A couple rushes out of a glamorous party. On their way home, an argument leads to a brutal car accident. When George regains consciousness, Christina has disappeared. He will then experience a real descent into hell.
Director: Julien Regnard
Animation: Lison Sabiols, Eloise Rauzier, Lucie Marchais, and Lea Bouffier
Music: Ali Helnwein
Production: Autour de Minuit (France) and Squarefish (Belgium)
Technique: 2D digital, 3D digital
Running time: 12 minutes
The Night Watch (Original French title: Ronde de Nuit) is an animated short that mysteriously depicts madness and the relationship between love and hate. With a fast-paced story, it captivates the viewer up to the end. It was nominated for the Grand Competition at Animafest Zagreb 2022.
The film gives us an immersive experience, realized by its beautiful visual presentation with psychedelic music, highly captivating and immersive worldbuilding, effective camera work, and black-and-white 2D animation that evokes the nostalgia of classic horror films.
We interviewed Julien Regnard, the director, on the story behind the creation of the film.
Interview with Julien Regnard
Hideki Nagaishi (HN): Where did the initial idea of the film come from? And how did the short film project start?
Julien Regnard: I had written a story for a short film when I was in my 20’s; it was way too ambitious for me to make at that time, so I failed to realise it, but I liked the story and so I kept it in the back of my head. Years later, I was taking part at a screenwriting class at Cartoon Saloon studio and I needed an idea to work on, so I dug out this old story. I kept the basic structure and the main characters, but I replaced the theme of the film with things that were more relevant to me at that time. The initial story was about a man having to make a deal with Death after losing his wife in a car crash. Will he exchange his memories against his wife’s life? So, she would live but he won’t remember her. The new story was about that same couple but this time about jealousy, betrayal, and trust. Both are about love but a very different take on it.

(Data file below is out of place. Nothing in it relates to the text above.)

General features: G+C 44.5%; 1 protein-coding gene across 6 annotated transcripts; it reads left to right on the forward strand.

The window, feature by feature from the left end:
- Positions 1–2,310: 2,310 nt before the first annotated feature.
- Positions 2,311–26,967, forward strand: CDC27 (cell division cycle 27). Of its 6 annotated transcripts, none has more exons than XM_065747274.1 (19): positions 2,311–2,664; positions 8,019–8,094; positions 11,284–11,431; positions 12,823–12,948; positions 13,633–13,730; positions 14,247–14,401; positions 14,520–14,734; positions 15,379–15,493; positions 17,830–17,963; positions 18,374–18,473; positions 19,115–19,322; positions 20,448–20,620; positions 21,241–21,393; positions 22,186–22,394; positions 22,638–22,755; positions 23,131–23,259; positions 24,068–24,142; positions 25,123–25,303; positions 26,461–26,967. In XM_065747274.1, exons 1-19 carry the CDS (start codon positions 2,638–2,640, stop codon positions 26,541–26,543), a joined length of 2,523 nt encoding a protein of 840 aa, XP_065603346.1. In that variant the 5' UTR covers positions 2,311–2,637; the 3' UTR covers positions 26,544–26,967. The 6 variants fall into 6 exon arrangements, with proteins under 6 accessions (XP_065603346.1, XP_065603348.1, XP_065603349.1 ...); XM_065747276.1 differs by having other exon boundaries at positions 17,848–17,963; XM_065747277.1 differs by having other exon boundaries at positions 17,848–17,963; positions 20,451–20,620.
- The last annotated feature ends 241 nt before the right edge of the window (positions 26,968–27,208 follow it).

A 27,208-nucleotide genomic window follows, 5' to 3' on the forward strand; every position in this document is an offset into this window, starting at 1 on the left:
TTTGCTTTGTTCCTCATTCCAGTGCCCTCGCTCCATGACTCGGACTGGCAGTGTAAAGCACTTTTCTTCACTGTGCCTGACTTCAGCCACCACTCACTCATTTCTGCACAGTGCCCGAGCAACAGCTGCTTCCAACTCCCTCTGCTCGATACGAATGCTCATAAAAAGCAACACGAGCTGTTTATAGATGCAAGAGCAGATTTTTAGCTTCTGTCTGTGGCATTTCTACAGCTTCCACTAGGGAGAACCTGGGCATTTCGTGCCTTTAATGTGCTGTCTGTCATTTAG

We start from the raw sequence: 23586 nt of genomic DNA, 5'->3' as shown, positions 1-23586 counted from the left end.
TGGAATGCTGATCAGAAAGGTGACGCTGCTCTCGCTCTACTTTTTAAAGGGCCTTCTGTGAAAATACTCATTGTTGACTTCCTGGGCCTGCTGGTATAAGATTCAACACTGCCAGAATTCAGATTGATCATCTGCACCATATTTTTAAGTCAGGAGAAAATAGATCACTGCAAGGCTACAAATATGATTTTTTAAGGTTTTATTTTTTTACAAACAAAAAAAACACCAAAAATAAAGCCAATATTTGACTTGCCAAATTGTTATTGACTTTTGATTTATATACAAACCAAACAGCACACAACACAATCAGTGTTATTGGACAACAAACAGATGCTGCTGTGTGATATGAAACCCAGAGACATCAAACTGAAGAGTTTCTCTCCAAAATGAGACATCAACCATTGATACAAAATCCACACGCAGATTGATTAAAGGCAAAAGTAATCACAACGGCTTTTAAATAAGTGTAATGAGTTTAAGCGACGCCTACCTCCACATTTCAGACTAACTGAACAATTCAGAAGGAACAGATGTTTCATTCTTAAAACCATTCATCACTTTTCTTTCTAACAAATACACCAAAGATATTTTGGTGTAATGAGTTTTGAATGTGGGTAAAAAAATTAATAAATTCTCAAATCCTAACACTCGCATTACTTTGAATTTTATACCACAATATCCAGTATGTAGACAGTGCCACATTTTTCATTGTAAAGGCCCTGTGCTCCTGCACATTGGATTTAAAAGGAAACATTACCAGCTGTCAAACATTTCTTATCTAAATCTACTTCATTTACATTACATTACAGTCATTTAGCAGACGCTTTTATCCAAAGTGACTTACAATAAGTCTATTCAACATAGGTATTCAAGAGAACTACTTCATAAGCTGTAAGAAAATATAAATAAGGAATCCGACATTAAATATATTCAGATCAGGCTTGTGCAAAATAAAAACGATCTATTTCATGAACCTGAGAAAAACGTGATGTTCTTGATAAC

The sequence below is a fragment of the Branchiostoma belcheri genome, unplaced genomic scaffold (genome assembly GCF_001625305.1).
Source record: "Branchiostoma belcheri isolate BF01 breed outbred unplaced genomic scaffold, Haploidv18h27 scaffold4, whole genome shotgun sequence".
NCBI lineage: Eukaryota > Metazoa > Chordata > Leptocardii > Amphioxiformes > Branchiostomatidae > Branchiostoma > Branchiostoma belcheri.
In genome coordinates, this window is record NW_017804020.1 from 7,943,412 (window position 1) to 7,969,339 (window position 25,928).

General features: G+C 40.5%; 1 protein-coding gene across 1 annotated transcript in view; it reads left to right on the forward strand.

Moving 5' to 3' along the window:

It took me two years to write the story and find producers and money, and it was a difficult process because it was a difficult period of my life and the two were deeply interconnected.
HN: In addition to the previous question, how did you build the total vision of the film in your mind from the initial idea of the film, including the story outline, the visual direction, and the mood of the film?
Julien Regnard: I mainly work as a storyboard artist when I’m not directing so I did everything at the storyboard/animatic stage. For me, that’s where everything is decided, so I did about 70 versions of the animatic until it was working. Once the animatic is finished you just have to “make” the film but, all the decisions are already made, except maybe for the final look of the film and character design. There I had the precious help of Pascal Giraud, and together we figured out how to go from my original charcoal concept to a feasible animation production pipeline. We tried many different software and ended up making the 2D animation in Blender, the 3D background animation in Cinema 4D, the 2D backgrounds in Photoshop and a lot of charcoal textures on paper.